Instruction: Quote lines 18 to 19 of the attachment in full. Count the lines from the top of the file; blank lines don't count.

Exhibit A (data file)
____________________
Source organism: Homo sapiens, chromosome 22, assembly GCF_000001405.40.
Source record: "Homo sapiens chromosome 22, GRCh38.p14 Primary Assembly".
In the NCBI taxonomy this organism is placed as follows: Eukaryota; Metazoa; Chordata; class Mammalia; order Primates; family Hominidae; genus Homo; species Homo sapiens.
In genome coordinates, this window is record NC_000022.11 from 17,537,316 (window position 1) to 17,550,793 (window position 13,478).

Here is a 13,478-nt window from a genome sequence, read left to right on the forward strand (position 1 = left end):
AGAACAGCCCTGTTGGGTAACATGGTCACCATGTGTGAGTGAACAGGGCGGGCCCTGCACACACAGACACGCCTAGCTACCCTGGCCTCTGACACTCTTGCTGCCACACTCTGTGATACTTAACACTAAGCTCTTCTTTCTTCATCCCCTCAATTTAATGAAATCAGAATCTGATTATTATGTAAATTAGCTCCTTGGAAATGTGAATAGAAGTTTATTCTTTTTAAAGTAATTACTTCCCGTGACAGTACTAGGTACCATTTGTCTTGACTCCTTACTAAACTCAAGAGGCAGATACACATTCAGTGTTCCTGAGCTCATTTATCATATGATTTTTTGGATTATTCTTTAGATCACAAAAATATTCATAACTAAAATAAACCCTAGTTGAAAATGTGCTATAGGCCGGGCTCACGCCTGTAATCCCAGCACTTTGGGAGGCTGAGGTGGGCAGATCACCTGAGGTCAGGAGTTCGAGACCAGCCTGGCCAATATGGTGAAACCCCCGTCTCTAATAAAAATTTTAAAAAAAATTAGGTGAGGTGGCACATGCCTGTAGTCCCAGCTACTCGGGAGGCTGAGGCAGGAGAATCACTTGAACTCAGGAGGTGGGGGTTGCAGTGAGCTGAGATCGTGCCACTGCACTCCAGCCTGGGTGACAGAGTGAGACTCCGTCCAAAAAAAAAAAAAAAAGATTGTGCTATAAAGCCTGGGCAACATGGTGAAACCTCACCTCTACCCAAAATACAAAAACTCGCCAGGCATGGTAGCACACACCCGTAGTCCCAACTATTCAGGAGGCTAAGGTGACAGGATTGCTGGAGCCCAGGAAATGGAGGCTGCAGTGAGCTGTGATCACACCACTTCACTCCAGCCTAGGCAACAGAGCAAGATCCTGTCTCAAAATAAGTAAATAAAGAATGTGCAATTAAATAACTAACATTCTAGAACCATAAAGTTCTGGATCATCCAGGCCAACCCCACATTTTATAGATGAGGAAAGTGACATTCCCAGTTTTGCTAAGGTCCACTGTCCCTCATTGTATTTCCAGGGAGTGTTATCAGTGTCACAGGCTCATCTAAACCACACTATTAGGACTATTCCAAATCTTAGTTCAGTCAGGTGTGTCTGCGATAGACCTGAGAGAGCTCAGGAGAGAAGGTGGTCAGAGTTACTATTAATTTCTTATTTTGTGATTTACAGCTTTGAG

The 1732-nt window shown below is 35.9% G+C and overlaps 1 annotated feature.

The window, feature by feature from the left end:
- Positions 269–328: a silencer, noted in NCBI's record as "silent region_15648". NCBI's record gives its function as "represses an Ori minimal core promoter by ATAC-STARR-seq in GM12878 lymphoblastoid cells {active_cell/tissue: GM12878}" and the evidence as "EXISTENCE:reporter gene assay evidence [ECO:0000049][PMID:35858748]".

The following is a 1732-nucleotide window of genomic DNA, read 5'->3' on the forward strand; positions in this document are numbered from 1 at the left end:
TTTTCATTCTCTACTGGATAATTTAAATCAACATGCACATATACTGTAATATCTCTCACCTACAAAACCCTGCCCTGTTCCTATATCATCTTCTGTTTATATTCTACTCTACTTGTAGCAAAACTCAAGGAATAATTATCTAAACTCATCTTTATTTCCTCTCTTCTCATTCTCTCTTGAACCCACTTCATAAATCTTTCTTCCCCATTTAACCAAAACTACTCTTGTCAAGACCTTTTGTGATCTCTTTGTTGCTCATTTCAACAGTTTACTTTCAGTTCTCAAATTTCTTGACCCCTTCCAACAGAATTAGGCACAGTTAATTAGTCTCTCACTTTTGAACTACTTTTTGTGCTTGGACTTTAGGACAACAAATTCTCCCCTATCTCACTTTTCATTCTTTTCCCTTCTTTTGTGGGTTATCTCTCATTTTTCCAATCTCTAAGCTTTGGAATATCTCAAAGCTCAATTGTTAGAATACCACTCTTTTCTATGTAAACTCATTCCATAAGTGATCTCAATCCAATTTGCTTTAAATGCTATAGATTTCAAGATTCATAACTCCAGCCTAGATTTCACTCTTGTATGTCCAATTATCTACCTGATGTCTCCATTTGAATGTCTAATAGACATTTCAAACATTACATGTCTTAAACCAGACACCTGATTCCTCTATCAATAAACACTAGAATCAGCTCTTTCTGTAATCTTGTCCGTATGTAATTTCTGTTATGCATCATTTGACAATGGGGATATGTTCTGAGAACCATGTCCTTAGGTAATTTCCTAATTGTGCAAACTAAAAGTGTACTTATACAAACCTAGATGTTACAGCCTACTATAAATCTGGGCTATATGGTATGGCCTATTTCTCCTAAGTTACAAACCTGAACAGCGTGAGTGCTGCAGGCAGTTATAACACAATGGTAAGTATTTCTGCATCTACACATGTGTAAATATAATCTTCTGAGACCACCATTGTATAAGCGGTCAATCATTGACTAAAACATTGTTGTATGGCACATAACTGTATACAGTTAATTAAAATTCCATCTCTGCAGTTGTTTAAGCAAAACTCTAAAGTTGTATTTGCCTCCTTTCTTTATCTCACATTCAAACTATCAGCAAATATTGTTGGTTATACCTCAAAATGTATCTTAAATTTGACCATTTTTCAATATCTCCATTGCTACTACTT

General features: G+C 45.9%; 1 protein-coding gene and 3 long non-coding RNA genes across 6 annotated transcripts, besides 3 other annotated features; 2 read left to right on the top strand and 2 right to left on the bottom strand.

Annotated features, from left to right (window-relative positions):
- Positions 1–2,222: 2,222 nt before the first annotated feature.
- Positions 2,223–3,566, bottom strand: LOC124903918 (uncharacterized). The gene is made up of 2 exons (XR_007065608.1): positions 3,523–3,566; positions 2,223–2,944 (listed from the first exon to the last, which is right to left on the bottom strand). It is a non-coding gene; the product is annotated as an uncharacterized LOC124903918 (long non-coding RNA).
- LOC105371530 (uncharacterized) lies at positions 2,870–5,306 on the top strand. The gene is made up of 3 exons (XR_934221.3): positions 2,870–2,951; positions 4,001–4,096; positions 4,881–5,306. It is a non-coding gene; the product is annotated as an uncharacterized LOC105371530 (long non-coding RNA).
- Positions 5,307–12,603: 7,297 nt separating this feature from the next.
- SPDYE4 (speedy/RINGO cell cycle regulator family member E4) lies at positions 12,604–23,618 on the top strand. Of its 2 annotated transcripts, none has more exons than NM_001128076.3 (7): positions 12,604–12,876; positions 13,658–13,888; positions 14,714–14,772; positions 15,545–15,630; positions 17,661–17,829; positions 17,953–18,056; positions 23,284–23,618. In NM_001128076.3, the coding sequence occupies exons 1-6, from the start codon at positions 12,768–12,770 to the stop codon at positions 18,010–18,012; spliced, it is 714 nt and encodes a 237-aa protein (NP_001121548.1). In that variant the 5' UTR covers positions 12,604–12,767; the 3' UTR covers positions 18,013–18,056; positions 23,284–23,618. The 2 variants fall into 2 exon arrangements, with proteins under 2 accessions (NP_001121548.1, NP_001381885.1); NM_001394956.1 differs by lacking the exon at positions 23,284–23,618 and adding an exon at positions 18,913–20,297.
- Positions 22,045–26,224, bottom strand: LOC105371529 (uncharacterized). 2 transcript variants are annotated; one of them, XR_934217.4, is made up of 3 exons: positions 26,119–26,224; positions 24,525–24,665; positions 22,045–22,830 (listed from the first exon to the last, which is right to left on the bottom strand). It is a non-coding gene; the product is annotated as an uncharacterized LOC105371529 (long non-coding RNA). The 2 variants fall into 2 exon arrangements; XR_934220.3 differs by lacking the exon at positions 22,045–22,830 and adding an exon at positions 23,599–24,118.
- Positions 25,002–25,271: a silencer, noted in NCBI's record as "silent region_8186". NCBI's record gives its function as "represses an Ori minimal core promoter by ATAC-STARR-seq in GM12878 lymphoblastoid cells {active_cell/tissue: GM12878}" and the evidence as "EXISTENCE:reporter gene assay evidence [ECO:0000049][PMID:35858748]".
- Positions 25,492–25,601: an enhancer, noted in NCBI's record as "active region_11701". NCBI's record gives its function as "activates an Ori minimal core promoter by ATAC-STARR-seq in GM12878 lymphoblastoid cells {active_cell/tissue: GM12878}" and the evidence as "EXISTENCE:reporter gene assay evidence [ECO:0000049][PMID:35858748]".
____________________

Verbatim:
- SPDYE4 (speedy/RINGO cell cycle regulator family member E4) lies at positions 12,604–23,618 on the top strand. Of its 2 annotated transcripts, none has more exons than NM_001128076.3 (7): positions 12,604–12,876; positions 13,658–13,888; positions 14,714–14,772; positions 15,545–15,630; positions 17,661–17,829; positions 17,953–18,056; positions 23,284–23,618. In NM_001128076.3, the coding sequence occupies exons 1-6, from the start codon at positions 12,768–12,770 to the stop codon at positions 18,010–18,012; spliced, it is 714 nt and encodes a 237-aa protein (NP_001121548.1). In that variant the 5' UTR covers positions 12,604–12,767; the 3' UTR covers positions 18,013–18,056; positions 23,284–23,618. The 2 variants fall into 2 exon arrangements, with proteins under 2 accessions (NP_001121548.1, NP_001381885.1); NM_001394956.1 differs by lacking the exon at positions 23,284–23,618 and adding an exon at positions 18,913–20,297.
- Positions 22,045–26,224, bottom strand: LOC105371529 (uncharacterized). 2 transcript variants are annotated; one of them, XR_934217.4, is made up of 3 exons: positions 26,119–26,224; positions 24,525–24,665; positions 22,045–22,830 (listed from the first exon to the last, which is right to left on the bottom strand). It is a non-coding gene; the product is annotated as an uncharacterized LOC105371529 (long non-coding RNA). The 2 variants fall into 2 exon arrangements; XR_934220.3 differs by lacking the exon at positions 22,045–22,830 and adding an exon at positions 23,599–24,118.